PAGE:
Bridging loans 101: your guide to buying and selling property

Want to buy a new home but haven’t yet sold your old one? A bridging loan may be the answer.

18 March 2022|6 minute read

young family leaving their house

Finding a new home can be a very exciting and nerve-racking experience. If it’s your second property, you’ll probably be quite familiar with the homebuying process.

What happens to your existing home loan if you’ve found a new home but haven’t yet sold your old one? Or if you’d like to hold off on selling your existing home until you’ve found a new one to move into?

The process can be a little tricky, but there are several ways it can be done.

A bridging loan is one option that appeals to many homebuyers who want to purchase a property before selling their existing one.

Here we’ll go through what a bridging loan is, how it works, the benefits and downsides and a few alternative options that might also be worth looking into.

What is a bridging loan?

A bridging loan (also known as bridging finance) is a short-term, interest-only home loan.

It acts like a bridge to help you finance the gap between buying a new property and selling an existing one.

It can also come in handy if you want to finance a build for your new home while you continue to live in your existing property.

Bridging loans usually have a fixed term of 6-12 months and close once your existing property is sold.

The size of the loan is often calculated using the equity you have available in your current property.

It also may carry special conditions – such as increased interest rates – if your existing property is not sold in the specified time frame.

If you’re thinking about applying for a bridging loan, reach out to an Aussie Broker to talk about your options.

Let’s look at an example of a bridging loan

Let’s say your house is valued at $500,000. You have an outstanding amount of $300,000 left on your current home loan and $200,000 in equity.

You’ve found a new home that’s going to cost you $800,000 but you don’t want to rush the selling process for your existing home.

You also don’t want to risk the new property being taken by someone else while you try to sell your existing home.

You can take out a bridging loan to remedy this problem.

During the bridging period, your current $300,000 home loan becomes your bridging loan for a fixed 12 month period.

You are also approved for a $600,000 variable rate home loan for the new property.

This makes your combined home loan balance $900,000. This is also known as the peak amount.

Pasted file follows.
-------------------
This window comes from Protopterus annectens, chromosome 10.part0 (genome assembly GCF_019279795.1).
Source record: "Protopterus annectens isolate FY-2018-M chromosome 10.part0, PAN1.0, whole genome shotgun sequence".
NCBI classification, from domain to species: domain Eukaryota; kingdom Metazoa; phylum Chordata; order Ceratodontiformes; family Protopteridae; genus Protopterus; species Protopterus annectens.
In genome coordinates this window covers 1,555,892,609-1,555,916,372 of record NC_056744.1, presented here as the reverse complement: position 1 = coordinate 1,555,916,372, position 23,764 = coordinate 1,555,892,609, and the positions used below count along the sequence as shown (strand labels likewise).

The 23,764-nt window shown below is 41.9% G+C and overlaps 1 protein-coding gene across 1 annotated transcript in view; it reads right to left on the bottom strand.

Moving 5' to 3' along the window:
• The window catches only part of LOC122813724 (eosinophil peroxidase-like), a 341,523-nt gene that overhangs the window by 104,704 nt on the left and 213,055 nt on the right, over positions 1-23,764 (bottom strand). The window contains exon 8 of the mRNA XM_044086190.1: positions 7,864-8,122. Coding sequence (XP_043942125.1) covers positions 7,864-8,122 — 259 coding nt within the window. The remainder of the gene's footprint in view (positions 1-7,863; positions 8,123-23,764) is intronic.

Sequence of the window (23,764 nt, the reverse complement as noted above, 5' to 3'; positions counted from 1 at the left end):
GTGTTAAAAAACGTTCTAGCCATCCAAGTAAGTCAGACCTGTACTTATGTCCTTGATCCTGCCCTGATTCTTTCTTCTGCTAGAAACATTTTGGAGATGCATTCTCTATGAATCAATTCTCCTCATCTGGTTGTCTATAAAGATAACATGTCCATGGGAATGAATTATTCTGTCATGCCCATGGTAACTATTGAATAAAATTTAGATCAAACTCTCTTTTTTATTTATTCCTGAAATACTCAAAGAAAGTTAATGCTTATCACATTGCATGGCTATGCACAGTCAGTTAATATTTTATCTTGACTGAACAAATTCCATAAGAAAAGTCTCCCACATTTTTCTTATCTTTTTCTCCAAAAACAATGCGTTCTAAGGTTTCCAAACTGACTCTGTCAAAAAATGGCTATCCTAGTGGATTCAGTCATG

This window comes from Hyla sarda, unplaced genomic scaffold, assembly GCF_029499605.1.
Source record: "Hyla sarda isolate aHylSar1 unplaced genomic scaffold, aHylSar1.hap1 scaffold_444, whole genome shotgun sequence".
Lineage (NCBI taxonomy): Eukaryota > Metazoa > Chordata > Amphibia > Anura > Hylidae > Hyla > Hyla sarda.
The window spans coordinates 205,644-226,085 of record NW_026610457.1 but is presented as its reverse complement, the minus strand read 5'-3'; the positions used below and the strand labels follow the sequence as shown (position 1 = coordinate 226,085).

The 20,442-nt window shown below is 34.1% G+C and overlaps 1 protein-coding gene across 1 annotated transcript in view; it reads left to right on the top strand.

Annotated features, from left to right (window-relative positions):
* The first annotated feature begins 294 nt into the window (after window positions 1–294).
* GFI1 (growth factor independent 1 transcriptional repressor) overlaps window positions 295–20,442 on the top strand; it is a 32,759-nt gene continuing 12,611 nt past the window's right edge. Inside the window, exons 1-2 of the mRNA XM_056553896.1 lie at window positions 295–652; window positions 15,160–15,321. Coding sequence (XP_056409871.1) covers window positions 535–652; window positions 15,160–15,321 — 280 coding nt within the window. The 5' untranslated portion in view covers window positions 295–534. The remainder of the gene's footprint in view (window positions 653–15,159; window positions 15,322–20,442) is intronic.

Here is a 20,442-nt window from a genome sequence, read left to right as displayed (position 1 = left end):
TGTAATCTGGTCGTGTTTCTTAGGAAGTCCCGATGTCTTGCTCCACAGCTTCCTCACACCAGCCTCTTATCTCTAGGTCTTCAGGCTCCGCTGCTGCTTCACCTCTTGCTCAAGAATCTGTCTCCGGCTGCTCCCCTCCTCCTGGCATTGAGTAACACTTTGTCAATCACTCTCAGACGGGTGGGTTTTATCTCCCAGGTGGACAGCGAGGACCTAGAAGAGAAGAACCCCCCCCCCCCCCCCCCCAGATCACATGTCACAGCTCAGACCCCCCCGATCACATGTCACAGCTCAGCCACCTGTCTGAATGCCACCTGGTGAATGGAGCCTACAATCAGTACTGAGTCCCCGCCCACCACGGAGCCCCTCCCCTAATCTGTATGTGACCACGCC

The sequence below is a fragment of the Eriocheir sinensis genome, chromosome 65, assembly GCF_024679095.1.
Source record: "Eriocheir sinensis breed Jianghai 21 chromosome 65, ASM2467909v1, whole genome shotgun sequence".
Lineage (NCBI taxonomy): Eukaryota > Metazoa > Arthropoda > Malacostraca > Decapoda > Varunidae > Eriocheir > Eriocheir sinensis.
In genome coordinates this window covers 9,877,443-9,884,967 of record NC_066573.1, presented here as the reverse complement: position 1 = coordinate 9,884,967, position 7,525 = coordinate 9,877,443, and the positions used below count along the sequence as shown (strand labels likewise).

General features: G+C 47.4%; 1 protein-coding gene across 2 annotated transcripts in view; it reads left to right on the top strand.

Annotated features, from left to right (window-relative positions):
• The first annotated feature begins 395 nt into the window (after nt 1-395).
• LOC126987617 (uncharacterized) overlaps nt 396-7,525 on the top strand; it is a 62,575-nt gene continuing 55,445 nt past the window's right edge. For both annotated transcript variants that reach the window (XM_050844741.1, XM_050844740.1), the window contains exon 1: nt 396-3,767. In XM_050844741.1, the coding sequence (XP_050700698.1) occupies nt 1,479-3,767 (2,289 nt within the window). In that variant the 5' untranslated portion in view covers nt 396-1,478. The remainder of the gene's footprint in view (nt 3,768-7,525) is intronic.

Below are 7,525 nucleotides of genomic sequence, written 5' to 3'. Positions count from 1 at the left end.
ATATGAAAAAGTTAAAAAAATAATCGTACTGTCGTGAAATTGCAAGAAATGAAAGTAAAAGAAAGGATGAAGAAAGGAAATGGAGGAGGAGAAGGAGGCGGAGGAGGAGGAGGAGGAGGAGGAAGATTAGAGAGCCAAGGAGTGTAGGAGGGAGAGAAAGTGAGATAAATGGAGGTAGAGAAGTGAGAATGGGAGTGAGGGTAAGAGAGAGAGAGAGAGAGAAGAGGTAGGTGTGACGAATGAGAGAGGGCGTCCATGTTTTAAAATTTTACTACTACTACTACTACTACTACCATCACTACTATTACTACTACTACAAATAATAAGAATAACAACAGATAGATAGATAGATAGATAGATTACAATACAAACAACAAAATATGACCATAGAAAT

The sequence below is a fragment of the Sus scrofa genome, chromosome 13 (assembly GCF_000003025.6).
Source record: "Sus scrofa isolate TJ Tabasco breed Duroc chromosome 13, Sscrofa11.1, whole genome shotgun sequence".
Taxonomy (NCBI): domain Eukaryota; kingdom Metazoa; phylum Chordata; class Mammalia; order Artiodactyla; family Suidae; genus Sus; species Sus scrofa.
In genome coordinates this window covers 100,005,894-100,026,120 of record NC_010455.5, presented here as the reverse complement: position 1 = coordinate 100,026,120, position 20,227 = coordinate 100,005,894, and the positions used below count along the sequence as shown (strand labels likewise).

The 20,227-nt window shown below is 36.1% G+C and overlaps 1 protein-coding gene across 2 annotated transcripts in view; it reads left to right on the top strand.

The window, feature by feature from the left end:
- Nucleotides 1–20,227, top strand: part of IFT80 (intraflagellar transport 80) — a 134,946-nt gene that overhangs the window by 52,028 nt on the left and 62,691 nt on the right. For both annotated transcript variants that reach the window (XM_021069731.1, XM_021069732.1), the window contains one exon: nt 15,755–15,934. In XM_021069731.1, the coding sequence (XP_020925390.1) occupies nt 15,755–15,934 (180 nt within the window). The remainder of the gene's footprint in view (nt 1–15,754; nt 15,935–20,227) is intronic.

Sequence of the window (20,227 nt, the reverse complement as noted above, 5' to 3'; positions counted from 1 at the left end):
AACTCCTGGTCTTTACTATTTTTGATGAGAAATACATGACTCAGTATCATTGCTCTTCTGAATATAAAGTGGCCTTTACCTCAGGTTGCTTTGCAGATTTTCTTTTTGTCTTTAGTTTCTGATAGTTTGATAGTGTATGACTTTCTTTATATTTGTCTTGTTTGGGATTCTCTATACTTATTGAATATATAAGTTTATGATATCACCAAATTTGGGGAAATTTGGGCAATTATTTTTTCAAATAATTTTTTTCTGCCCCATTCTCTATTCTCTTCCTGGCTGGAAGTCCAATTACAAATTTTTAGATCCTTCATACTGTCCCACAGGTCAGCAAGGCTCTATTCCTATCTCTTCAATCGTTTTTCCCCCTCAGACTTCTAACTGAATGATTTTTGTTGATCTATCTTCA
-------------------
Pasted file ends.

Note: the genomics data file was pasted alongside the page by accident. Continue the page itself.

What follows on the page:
Bridging loans allow you to access equity as security for the deposit towards the new property.

In this case, you have $200,000 in equity, which you use to make up the deposit towards your new loan.

During the bridging period, you’re able to make principal and interest or interest only repayments.

You choose to pay both home loans using interest only payments during your bridging period to avoid increasing your loan amount.

Six months later, you’ve sold your existing home and received a net amount of $500,000.

You take $300,000 to pay off your bridging (original) home loan and contribute the remaining $200,000 towards your new home loan.

Your new loan now has an outstanding balance of $600,000. You switch your repayment type from interest only to principal and interest and start paying off the loan on your new home.

What types of bridging loans are available?

Lenders in Australia generally offer two types of bridging loans:

1. Closed bridging loans

A closed bridging loan is based on an agreed time frame with the lender.

It is available to borrowers who already have a contract of sale for their existing property and know what date this contract will settle.

At the end of the specified timeframe, you’ll have to pay out the remaining principal of the loan plus any accrued interest and fees.

2. Open bridging loans

An open bridging loan is available to borrowers who have not yet sold their existing home and don’t have an agreed settlement date.

This type of bridging loan can generally be arranged for up to 12 months.

How do you qualify for a bridging loan?

Bridging loans may not be suitable for all borrowers and not everyone will qualify. This will depend on the bridging loan terms of the borrower as well as your current financial situation.

Lenders will often ask if you have a certain amount of equity in your existing home loan, or additional savings, that can serve as a deposit on your new home loan.